Later life[edit]

Pickles starred with Eric Sykes and June Whitfield in the 1966 film The Spy with a Cold Nose.[9] He also appeared on several television programmes including Blue Peter. He was named "Dog of the Year" and awarded a year of free food by pet food manufacturer Spillers.[4]

Pickles died in 1967 when he was strangled by his choke chain lead that caught on a tree branch while he was chasing a cat near his new home in Surrey.[9][4] He was buried in his owner's back garden[10] and his collar is on display in the National Football Museum in Manchester.


Plaque for Pickles on Beulah Hill, Upper Norwood

A fictional version of the story was told in a 2006 ITV drama written by Michael Chaplin, called Pickles: The Dog Who Won The World Cup; Pickles was voiced by Harry Enfield.[11]

A plaque was installed during England's 2018 World Cup campaign in woodland near the spot where Pickles found the trophy on Beulah Hill, Upper Norwood. The plaque was commissioned and put up by Adam Thoroughgood, a local resident.[12] It was later relocated to the doorway of the St Valery flats.

The game Reverse: 1999 has a playable character based on and named after Pickles, who is introduced during an event called "The Theft of the Rimet Cup".

See also[edit]


  1. ^ 1966: Football's World Cup stolen Archived 25 March 2015 at the Wayback Machine. BBC, On This Day
  2. ^ The Sunday Times Illustrated History of Football Reed International Books Limited. 1996. p.133 ISBN 1-85613-341-9
  3. ^ Reid, Alastair (10 September 1966). "The World Cup". The New Yorker. p. 3. Archived from the original on 22 October 2012. Retrieved 2 February 2007.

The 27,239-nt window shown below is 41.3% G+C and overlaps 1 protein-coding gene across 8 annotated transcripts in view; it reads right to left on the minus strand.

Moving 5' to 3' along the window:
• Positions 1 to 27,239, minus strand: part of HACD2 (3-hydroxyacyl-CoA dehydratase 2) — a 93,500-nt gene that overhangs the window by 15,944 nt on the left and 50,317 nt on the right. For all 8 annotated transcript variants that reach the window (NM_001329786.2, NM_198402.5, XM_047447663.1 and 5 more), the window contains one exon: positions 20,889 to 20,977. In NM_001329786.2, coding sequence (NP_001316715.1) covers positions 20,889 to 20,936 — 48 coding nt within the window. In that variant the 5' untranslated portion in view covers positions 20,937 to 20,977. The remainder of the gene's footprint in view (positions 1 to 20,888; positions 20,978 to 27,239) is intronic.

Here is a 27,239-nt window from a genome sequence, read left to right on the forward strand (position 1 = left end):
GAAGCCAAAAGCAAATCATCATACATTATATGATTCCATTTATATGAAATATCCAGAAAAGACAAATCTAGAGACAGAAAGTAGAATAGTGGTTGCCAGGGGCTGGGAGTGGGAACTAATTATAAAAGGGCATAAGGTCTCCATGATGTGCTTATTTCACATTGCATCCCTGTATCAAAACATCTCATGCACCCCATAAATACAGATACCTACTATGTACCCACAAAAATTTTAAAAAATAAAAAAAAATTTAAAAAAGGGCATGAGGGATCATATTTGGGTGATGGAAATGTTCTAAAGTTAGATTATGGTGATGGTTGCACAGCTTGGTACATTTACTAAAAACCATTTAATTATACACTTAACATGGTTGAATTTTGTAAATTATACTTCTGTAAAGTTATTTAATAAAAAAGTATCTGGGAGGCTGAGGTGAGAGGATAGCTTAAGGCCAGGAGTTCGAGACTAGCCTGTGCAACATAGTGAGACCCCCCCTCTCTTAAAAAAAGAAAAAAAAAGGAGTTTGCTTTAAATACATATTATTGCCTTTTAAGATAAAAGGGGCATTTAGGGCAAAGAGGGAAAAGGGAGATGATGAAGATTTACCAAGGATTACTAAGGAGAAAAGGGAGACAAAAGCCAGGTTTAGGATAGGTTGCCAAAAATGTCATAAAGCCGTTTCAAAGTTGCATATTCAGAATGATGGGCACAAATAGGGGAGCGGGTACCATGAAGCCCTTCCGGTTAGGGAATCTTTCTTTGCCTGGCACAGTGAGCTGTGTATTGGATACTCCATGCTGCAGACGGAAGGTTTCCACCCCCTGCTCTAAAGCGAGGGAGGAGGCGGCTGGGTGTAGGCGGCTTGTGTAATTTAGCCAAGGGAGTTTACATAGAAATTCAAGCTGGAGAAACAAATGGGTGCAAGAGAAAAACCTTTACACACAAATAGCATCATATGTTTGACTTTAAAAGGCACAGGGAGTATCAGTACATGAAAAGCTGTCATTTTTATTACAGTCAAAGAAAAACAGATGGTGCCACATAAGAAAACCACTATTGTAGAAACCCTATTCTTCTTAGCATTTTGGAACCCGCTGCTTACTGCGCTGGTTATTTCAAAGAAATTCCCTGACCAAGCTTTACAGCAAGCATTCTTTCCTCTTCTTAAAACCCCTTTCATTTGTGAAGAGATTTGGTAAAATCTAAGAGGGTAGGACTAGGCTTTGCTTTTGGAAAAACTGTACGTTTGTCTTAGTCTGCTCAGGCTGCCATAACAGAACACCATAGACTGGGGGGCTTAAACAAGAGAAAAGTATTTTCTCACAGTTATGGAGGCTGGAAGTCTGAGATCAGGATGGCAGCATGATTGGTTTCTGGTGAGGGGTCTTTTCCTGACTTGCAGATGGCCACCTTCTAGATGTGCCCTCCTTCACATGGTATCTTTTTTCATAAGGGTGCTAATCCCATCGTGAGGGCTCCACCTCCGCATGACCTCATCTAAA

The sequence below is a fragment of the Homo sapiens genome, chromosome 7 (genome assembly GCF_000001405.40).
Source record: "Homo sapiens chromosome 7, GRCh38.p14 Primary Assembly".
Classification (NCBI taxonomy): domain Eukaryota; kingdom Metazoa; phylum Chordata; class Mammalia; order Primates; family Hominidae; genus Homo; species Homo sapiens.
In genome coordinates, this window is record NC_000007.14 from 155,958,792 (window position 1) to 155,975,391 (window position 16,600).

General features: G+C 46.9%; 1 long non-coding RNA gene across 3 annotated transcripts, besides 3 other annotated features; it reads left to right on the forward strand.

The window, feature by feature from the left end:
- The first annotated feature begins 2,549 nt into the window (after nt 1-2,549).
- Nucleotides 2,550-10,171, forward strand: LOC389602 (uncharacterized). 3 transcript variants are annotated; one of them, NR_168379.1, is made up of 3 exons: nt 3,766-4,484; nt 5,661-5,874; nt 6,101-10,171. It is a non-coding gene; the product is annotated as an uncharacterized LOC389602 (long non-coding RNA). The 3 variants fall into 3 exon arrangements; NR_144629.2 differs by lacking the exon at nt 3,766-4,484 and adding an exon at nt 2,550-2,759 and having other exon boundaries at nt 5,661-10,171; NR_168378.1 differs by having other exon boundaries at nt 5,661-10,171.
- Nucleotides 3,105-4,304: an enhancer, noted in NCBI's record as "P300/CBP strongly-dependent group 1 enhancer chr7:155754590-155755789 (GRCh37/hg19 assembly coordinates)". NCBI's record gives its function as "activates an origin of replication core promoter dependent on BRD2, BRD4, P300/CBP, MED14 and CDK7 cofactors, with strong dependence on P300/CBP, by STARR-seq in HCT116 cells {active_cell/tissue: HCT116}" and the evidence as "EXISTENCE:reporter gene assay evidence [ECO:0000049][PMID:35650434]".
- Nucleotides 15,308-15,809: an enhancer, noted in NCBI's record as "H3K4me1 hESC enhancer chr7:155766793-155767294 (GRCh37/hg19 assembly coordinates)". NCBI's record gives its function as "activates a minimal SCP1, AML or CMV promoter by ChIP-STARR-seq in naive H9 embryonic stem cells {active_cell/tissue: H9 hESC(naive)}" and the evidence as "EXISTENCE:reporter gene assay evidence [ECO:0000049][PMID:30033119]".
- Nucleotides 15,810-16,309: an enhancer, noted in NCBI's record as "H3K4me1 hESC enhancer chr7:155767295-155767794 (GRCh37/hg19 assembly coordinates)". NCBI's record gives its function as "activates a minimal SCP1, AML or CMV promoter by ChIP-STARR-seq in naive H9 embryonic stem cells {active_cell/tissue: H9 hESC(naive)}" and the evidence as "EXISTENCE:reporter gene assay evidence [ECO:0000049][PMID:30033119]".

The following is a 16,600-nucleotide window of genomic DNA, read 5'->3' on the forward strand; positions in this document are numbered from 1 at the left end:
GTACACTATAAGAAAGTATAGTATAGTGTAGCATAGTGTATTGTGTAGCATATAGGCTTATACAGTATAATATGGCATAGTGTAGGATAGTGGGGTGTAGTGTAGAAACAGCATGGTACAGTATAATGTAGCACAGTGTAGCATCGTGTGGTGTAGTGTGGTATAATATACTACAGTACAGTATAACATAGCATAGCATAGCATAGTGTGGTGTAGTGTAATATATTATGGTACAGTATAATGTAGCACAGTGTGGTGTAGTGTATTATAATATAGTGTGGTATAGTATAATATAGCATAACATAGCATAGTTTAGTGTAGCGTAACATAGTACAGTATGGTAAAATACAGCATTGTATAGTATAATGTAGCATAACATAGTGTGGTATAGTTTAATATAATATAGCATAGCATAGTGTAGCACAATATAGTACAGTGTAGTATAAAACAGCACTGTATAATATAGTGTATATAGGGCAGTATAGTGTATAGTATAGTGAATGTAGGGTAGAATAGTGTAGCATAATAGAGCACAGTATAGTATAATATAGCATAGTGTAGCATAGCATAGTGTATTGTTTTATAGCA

4. ^ a b c "A twist in the tale". The Observer. 23 April 2006. Archived from the original on 18 March 2016. Retrieved 3 February 2019.
  5. ^ "The Canine Sherlock Holmes". The world's strangest mysteries. New York: Gallery Books. 1987. p. 545. ISBN 0-8317-9678-2.
  6. ^ "How Pickles the dog found the World Cup trophy - 50 years on". BBC Sport. Archived from the original on 26 March 2016. Retrieved 27 March 2016.
  7. ^ "'I'd love a Pickles statue on Wembley Way', says owner of dog which found World Cup in Croydon". Croydon Advertiser. 31 January 2016.[permanent dead link]
  8. ^ Pickles, the World Cup dog, gets his reward Archived 10 April 2016 at the Wayback Machine, British Pathé, 7 April 1966
  9. ^ a b Fleckney, Paul (10 June 2006). "How Pickles the dog dug up the accursed World Cup". This Is Local London. Archived from the original on 26 March 2009. Retrieved 2 February 2007.
  10. ^ Tribute to Pickles Archived 3 April 2016 at the Wayback Machine, Lost & Fond
  11. ^ Pickles: The Dog Who Won the World Cup (2006) (TV) Archived 9 February 2017 at the Wayback Machine, IMDB
  12. ^ Mulligan, Euan O'Byrne (24 September 2018). "Plaque installed to mark spot where dog found World Cup". Sutton & Croydon Guardian. Archived from the original on 12 July 2021. Retrieved 5 August 2021.

Further reading[edit]